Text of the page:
On the heels of watching Silkwood, and then reading about MOOCs and all the other ways my industry is being destroyed, I came across this blog post with its clip of The Sex Pistols singing "God Save the Queen." A few hours earlier, my friend said, "I worry about what's ahead for the younger generation."
I said, "I worry about my generation." But I really worry about us all.
I find old punk music to be oddly comforting. We've thought we were doomed before--watch The Sex Pistols sing it: "No future, no future, no future for you." Reread Margaret Drabble's The Radiant Way to remember just how bad the social conditions were that spawned the punk movement.
Maybe we'll get some vibrant music out of these hard times. Maybe some unlikely heroes will emerge.
I've been immersed in the 80's, so it was strange to wake up this morning to hear that C. Everett Koop had died.
There are very few members of the Reagan administration whom I respected much, although time has softened my outlook. I tend to believe that people are doing the best job that they can do, which doesn't stop them from being horribly uninformed or working under outdated paradigms or feeling the beginning effects of diseases which dull the judgment.
But I still find Koop's story inspiring. I remember him as being the only Reagan administration official who would even talk about AIDS--and then he did it so openly and matter-of-factly that I thought we might survive the plague after all.
Now in an age when so many people view AIDS as a manageable disease, we forget how terrifying it was in its early days. I'm convinced that it was a more virulent disease then--watch those documentaries that have footage from the early days of the disease and notice how quickly those AIDS victims were turned into walking corpses--and then dead corpses.
Could more people have been saved if we'd just been honest from the beginning and had a frank discussion about body fluids, clean needles, and condoms? Maybe. In the intervening years, I've been amazed at the poor decisions of all sorts that people make as they gamble that the ill effects won't catch up with them or that reality doesn't apply to them.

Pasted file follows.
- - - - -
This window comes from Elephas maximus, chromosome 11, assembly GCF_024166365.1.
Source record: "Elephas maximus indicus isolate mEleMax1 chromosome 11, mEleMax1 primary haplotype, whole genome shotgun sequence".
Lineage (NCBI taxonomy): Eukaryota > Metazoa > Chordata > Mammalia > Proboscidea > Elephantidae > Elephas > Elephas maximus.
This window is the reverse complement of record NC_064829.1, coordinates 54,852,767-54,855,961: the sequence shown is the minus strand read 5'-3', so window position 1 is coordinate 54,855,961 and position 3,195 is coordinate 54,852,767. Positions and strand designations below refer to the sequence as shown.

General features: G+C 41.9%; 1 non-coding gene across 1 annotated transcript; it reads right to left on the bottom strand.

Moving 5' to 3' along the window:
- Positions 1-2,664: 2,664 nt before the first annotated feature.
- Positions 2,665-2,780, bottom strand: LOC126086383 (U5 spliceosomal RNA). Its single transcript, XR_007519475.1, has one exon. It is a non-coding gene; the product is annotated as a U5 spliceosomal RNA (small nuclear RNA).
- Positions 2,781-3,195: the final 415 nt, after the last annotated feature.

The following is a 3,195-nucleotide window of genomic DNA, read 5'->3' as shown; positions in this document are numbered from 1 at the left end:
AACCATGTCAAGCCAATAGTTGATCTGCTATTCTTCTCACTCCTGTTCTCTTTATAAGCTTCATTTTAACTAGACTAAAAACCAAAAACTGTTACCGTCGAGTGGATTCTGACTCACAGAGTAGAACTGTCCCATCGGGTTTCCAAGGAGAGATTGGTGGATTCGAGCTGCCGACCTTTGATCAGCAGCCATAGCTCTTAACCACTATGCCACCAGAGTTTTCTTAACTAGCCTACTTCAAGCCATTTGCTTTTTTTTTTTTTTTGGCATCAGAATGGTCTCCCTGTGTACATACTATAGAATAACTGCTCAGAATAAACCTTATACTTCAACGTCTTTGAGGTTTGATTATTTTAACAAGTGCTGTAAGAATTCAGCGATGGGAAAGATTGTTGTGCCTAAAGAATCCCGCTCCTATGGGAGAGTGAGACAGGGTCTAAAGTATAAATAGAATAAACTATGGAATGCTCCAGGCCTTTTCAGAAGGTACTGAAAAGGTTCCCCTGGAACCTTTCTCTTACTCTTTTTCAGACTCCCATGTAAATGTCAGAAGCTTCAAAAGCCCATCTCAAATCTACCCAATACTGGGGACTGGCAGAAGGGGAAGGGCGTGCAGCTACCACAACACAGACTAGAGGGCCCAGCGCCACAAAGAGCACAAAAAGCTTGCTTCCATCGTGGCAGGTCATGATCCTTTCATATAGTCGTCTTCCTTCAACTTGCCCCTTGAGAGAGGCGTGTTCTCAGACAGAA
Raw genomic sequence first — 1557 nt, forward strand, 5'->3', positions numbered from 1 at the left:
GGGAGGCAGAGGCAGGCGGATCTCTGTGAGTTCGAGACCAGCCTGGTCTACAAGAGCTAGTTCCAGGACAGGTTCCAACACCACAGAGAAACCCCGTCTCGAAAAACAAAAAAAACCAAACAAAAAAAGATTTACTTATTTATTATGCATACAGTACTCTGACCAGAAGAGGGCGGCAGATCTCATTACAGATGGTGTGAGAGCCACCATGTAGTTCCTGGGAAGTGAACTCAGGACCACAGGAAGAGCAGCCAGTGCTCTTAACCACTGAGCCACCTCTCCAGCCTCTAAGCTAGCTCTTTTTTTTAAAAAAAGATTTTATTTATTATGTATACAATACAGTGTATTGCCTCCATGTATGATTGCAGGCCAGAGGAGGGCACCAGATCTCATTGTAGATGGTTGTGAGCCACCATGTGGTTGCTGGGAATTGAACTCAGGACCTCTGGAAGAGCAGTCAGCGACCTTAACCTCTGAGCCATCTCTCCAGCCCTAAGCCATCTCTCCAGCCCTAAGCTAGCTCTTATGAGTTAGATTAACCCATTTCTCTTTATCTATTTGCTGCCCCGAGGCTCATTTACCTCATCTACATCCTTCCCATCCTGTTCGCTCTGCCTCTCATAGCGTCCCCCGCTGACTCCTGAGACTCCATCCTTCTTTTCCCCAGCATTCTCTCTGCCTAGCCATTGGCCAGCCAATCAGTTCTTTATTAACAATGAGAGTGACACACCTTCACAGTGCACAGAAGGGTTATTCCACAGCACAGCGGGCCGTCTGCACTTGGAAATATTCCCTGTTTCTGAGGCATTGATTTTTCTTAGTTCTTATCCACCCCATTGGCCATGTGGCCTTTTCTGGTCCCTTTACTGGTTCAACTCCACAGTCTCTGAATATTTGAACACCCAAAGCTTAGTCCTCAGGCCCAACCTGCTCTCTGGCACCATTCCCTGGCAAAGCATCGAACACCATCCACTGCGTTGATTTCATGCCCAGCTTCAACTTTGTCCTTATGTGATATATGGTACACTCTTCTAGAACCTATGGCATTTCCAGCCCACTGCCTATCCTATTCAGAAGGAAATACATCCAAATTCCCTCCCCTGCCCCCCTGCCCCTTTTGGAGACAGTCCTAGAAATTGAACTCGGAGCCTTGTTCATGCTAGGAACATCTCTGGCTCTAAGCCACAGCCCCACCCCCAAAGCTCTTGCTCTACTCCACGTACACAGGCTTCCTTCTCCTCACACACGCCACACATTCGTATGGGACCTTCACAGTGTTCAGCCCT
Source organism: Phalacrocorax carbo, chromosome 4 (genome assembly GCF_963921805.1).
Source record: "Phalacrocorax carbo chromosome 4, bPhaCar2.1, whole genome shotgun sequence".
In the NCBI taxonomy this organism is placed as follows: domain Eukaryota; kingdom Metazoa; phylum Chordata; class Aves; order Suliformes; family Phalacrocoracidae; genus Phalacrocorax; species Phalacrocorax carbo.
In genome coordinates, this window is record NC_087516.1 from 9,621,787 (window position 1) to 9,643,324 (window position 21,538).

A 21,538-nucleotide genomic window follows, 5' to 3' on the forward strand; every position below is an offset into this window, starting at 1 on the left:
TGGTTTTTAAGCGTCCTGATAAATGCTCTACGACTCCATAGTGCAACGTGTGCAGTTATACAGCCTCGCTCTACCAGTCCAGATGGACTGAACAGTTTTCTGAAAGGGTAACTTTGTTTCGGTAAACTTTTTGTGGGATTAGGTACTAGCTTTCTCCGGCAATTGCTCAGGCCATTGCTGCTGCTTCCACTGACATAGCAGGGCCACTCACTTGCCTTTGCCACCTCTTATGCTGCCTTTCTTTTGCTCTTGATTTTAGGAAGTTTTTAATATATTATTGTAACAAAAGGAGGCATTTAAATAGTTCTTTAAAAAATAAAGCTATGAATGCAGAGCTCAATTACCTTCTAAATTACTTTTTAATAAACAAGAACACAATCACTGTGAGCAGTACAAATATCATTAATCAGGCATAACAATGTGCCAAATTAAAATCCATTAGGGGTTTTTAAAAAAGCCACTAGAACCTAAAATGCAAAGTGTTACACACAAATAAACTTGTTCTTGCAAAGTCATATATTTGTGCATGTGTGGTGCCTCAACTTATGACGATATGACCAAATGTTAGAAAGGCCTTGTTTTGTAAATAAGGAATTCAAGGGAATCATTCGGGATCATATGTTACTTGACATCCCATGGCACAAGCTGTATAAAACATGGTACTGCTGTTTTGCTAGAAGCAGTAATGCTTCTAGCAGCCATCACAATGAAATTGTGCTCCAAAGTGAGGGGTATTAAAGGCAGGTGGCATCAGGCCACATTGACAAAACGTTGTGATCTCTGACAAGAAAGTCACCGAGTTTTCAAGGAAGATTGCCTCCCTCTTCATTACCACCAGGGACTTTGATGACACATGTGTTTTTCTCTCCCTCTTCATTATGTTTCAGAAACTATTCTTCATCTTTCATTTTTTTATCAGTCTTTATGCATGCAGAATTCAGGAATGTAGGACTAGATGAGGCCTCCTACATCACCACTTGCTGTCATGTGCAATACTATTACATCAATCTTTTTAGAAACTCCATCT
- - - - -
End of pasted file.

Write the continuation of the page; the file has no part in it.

I remember cheering for Koop, who steadfastly acted like a scientist and the nation's doctor, not like a moralist. He showed us all how to behave like grown ups.
Today I read this article in The Washington Post about Koop's life. I knew about his accomplishments during my lifetime, but I didn't realize how much he had done in the field of pediatric medicine, particularly surgery. Not only do we have a generation or two who came of age in the early days of AIDS alive because of Koop's actions, but countless babies too.
I love that Koop was 64 and retired when he was tapped to be surgeon general. I'm collecting these stories of people who go on to accomplish important events when they're at midlife or beyond. They make me feel hopeful.
Koop also had no training in public health--but look at what he was able to accomplish. Yesterday I talked about Silkwood, and being amazed at the depiction of the constant smoking in that movie. People smoked at work, in restaurants, everywhere--but we don't do that anymore, and Koop deserves a chunk of credit for changing our habits. He was just as blunt about the effects of tobacco as he was about AIDS and unprotected sex.
I want to watch the movie How to Survive a Plague, and it's cheap enough and sounds inspiring enough that I'll probably buy a copy. It's about those early days of the AIDS crisis, and how people came together to demand social justice. It's good to remember what can be accomplished.
Koop's life reminds us how much one human life can make a difference too, and how we may not fully know what we'll be called upon to do. In the days when it feels like I'm a victim of events I can't control (the economy, which still feels wretched to me, the changes coming to higher ed, the changes coming to my own school), it's good to remember that ordinary humans can live in the face of extraordinary changes and make the world better.
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